Thu. Jun 20th, 2019

Trade defense pacts protect local businesses

NEO SENOKO

MASERU – Capacity development in the area of trade defense instruments is an essential element of Economic Partnership Agreements (EPA) for smoother and easier implementation of the SADC EPA safeguards, the Ministry of Trade and Industry has said.

The ministry said this while opening a two-day stakeholder workshop on the SADC EPA safeguards yesterday.

The European Union (EU) SADC EPA Economic Partnership Agreement came into force in October 2016 after its signing by six SADC countries and the EU.

THE safeguard measures, which form part of the overall agreement, are a temporary restriction of fairly traded products to protect a specific domestic industry from sudden increase in imports which can cause serious injury to the domestic industry of the importing country.

In the SADC EPA the safeguards include, but are not limited to, the general bilateral safeguards, special agricultural safeguards, food security safeguards as well as infant industry safeguards.

“Our purpose here today is to learn about these safeguards and when they can be used under the agreement as well as who can use them. At the end of the workshop we should be able to articulate these safeguards in order to benefit us as a country,” said Soaile Mochaba, the Principal Secretary in the Ministry of Trade and Industry in an interview with Public Eye.

It was against this background that SADC secretariat contracted TRALAC to raise awareness on the application of trade remedies to a broader stakeholder spectrum comprising the private sector and assess national regulatory needs in the area of trade remedies for other SADC EPA member states including Lesotho.

TRALAC, through its expertise, therefore facilitated a two-day stakeholder workshop in Lesotho. The workshop which is focused on creating awareness about the SADC EPA safeguards started yesterday and ends today.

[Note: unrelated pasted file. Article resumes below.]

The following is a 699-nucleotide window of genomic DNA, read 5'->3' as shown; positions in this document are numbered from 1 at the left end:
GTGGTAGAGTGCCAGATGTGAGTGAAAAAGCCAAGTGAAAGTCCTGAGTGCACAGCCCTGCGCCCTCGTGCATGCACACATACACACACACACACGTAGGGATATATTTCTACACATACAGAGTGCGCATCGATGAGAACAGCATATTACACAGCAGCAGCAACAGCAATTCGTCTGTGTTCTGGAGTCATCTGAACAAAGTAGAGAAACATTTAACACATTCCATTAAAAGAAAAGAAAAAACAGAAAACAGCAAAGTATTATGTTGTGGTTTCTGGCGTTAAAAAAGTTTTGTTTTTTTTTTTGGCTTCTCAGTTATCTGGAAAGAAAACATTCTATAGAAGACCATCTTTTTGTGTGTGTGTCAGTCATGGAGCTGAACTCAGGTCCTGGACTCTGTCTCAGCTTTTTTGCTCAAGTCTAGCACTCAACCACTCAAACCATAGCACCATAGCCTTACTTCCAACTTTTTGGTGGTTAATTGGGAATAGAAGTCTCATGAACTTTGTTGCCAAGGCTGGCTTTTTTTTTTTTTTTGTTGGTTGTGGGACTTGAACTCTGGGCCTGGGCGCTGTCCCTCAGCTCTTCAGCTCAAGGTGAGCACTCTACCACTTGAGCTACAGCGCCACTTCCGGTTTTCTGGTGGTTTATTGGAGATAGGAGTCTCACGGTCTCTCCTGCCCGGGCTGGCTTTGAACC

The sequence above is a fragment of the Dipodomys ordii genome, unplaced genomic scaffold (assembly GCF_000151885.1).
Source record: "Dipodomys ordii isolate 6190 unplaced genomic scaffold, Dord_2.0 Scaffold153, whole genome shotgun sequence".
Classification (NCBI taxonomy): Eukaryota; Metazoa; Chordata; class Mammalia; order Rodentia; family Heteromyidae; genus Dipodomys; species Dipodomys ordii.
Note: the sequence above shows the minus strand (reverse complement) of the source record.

Lesotho has signed and ratified the Economic Partnership Agreement (EPA) and as such is fully committed to the obligations provided for under this agreement, in particular, the trade defense instruments.

As a result, the country has taken an initiative to create awareness about the available safeguards instruments within the local business community for easier understanding in case there is a need to implement some of them.

“We are already in the SADC EPA agreement, what we are doing now is just to create awareness so that our business community understands some of this clauses and other remedies so that it does not become a problem if they are imposed on us or we have to implement some of them.”

“The technicality and complexity of this area cannot be overemphasised. National legal and institutional frameworks are the basic requirements for trade remedy actions,” Mochaba said.

These instruments are becoming increasingly important for the survival of the African domestic industries and producers which, according to the Ministry of Trade, remain the main employer and contributor to the GDP growth in African economies.

According to Kealeratse Dintle, who is a member of the SADC EPA unit, implementation of any trade agreement has both the positives and negatives.

The positives, according to her, may be in the sense that there will be more goods coming into the country and in that regard the country would benefit because they now have a bigger basket of goods to choose from and it may also mean that prices may go down.

“The negatives may be in the sense that there is now competition that may not be good for the local industries,” Dintle said during the workshop yesterday.

For that reason, the SADC EPA agreement has catered for such.

In the event that competition is stiff for locals, the agreement has allowed for trade remedies and these includes the safeguards portion of the agreement.

Generally, safeguards need to be applied on a non-discriminatory basis according to the Trade Law Centre (TRALAC). The measures need to be applied on the specific import product irrespective of the source.

However, regional trade agreements allow for an exception to this rule in the form of bilateral or regional safeguard measures which are only applicable between the countries which are party to the agreement.

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